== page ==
Laird Hamilton Talks Big Wave Surfing

Laird Hamil­ton — co-inven­tor of tow-in surf­ing and arguably the reign­ing king of big-wave surf­ing — is most known for rid­ing a Teahupo‘o wave dubbed “the heav­i­est ever rid­den.” He shot out and over the wave’s shoul­der – intact and undead. Whether it’s been push­ing the bound­aries of big-waves, jump­ing 30 feet out of the water on sail­boards or extend­ed SUP jour­neys, he’s been at it ever since.

We caught Laird on the phone at his home in Mal­ibu, Cal­i­for­nia for his thoughts on life and the ocean, the bliss of surf­ing, and the impor­tance of a morn­ing rou­tine that begins with the sunrise.

Oxbow Water­men Expe­ri­ence — Laird Hamil­ton from OXBOW on Vimeo.

The Clymb: You’ve spo­ken before on the impor­tance of ear­ly ris­ing. What’s it do for you?

Laird Hamil­ton: I get up in the dark, before the sun ris­es and hope­ful­ly watch the sun­rise, doing some solar gaz­ing is a great way to start a morn­ing. There’s just some­thing about our rela­tion­ship with nature that’s impor­tant. I think greet­ing the day is part of that, to be inter­ac­tive with your sur­round­ings. Morn­ings set the prece­dent for the kind of day you’re going to have. It’s when you’re the strongest; your cor­ti­sol lev­els are at their high­est. Doc­tors tell you it’s the best time to do any­thing stressful.

The Clymb: What’s your rou­tine like?

LH: I start my day with quite a bit of water with lemon and salt, then I’ll move in to some kind of stim­u­lant, espres­so or cof­fee, coconut oil, that kind of stuff, then a stretch­ing or breath­ing rou­tine before doing a work­out. Then start your day train­ing, work­ing out.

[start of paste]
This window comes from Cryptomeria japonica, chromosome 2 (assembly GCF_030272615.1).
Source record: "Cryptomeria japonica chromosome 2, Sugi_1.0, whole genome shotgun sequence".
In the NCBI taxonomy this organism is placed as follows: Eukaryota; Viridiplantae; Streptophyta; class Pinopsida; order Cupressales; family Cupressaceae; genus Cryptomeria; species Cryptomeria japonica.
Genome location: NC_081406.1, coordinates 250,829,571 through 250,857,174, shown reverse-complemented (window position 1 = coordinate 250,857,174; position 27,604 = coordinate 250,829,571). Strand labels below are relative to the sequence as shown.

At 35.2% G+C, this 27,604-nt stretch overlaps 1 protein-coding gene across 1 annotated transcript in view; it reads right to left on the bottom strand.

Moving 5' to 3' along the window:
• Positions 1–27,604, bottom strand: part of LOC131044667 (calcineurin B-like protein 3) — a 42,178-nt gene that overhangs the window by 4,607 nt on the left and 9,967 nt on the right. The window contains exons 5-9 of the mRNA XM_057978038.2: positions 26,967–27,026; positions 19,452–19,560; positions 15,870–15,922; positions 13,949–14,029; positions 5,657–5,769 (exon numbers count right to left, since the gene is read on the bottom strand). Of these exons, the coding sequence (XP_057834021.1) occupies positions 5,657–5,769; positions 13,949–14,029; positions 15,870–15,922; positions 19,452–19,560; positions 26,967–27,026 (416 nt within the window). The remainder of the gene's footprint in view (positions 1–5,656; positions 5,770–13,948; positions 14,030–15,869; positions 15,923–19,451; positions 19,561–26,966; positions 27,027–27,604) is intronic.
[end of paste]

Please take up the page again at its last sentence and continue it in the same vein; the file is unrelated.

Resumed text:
The Clymb: So you do your morn­ing rou­tine and then jump straight into exer­cis­ing. If not surf­ing, what do you do for fitness?

LH: Sum­mer time is our pre-sea­son, get­ting ready for the win­ter. I have a ten­den­cy to get into a stricter reg­i­men of work­ing out – gym train­ing every oth­er day, some kind of pool train­ing, car­dio activ­i­ties, bik­ing, ellip­ti­cal, run­ning. I’ll go pad­dling or surf if there’s a nice south swell in south­ern Cal­i­for­nia. I’ll always change my pro­gram and take advan­tage of the waves, because they’re not here all the time. I’m a much bet­ter per­son to the world and myself once I’ve exhaust­ed myself and have eat­en. Then I’m ready to par­tic­i­pate in the more seden­tary activities.

Laird Hamil­ton from pat solomon on Vimeo.

The Clymb: I know it’s impos­si­ble to under­stand with­out expe­ri­enc­ing it, but can you describe what it’s like to tack­le a mon­ster wave? What’s that feel like?

LH: The best descrip­tion of big wave is the act of surf­ing in gen­er­al. It’s a very present expe­ri­ence. It’s all about the moment, where time has no begin­ning or end. Big waves, or giant waves – how­ev­er you want to describe them – is that same expe­ri­ence, just exag­ger­at­ed. There’s an incred­i­ble feel­ing of ful­fill­ment. The thrill and rush and antic­i­pa­tion of being towed into a giant wave and drop­ping down into one, and the demands on all of your sens­es, you’re deal­ing off of your instincts and uncon­scious skills that we have. They’re so intense. That’s where the feel­ing of ful­fill­ment comes from, there’s an inten­si­ty to it, and very few things in life real­ly envel­op you quite like that – [laughs] – and most of them are illegal.